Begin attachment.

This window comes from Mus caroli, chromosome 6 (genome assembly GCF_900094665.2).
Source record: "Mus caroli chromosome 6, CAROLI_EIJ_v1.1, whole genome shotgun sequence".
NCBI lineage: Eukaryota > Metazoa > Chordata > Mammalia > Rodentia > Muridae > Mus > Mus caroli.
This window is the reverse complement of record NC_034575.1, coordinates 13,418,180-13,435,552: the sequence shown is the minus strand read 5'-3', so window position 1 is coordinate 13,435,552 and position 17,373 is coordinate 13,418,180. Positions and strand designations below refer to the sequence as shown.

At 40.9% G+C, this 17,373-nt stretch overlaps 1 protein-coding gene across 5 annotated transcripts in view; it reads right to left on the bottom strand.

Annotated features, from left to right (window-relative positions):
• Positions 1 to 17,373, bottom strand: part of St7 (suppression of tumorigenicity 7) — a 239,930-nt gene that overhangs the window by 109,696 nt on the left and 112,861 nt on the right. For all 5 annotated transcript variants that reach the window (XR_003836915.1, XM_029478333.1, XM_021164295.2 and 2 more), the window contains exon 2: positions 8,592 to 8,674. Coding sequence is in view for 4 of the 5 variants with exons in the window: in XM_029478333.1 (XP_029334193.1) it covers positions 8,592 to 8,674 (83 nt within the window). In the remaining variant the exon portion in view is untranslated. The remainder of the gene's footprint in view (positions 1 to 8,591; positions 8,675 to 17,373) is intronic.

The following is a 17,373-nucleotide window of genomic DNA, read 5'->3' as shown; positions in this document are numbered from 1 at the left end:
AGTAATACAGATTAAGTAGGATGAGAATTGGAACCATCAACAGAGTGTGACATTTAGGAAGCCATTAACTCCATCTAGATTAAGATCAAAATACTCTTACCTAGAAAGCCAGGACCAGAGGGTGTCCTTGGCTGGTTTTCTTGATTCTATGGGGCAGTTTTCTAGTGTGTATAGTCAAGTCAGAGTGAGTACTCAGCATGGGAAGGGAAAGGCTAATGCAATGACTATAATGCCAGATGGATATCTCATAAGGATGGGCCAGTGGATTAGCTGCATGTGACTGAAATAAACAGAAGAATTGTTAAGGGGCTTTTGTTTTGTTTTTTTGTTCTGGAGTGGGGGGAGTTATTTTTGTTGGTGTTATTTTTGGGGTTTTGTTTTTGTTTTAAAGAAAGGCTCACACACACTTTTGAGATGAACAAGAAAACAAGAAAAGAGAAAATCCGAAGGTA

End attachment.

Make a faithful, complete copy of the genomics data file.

This window comes from Mus caroli, chromosome 6 (genome assembly GCF_900094665.2).
Source record: "Mus caroli chromosome 6, CAROLI_EIJ_v1.1, whole genome shotgun sequence".
NCBI lineage: Eukaryota > Metazoa > Chordata > Mammalia > Rodentia > Muridae > Mus > Mus caroli.
This window is the reverse complement of record NC_034575.1, coordinates 13,418,180-13,435,552: the sequence shown is the minus strand read 5'-3', so window position 1 is coordinate 13,435,552 and position 17,373 is coordinate 13,418,180. Positions and strand designations below refer to the sequence as shown.

At 40.9% G+C, this 17,373-nt stretch overlaps 1 protein-coding gene across 5 annotated transcripts in view; it reads right to left on the bottom strand.

Annotated features, from left to right (window-relative positions):
• Positions 1 to 17,373, bottom strand: part of St7 (suppression of tumorigenicity 7) — a 239,930-nt gene that overhangs the window by 109,696 nt on the left and 112,861 nt on the right. For all 5 annotated transcript variants that reach the window (XR_003836915.1, XM_029478333.1, XM_021164295.2 and 2 more), the window contains exon 2: positions 8,592 to 8,674. Coding sequence is in view for 4 of the 5 variants with exons in the window: in XM_029478333.1 (XP_029334193.1) it covers positions 8,592 to 8,674 (83 nt within the window). In the remaining variant the exon portion in view is untranslated. The remainder of the gene's footprint in view (positions 1 to 8,591; positions 8,675 to 17,373) is intronic.

The following is a 17,373-nucleotide window of genomic DNA, read 5'->3' as shown; positions in this document are numbered from 1 at the left end:
AGTAATACAGATTAAGTAGGATGAGAATTGGAACCATCAACAGAGTGTGACATTTAGGAAGCCATTAACTCCATCTAGATTAAGATCAAAATACTCTTACCTAGAAAGCCAGGACCAGAGGGTGTCCTTGGCTGGTTTTCTTGATTCTATGGGGCAGTTTTCTAGTGTGTATAGTCAAGTCAGAGTGAGTACTCAGCATGGGAAGGGAAAGGCTAATGCAATGACTATAATGCCAGATGGATATCTCATAAGGATGGGCCAGTGGATTAGCTGCATGTGACTGAAATAAACAGAAGAATTGTTAAGGGGCTTTTGTTTTGTTTTTTTGTTCTGGAGTGGGGGGAGTTATTTTTGTTGGTGTTATTTTTGGGGTTTTGTTTTTGTTTTAAAGAAAGGCTCACACACACTTTTGAGATGAACAAGAAAACAAGAAAAGAGAAAATCCGAAGGTA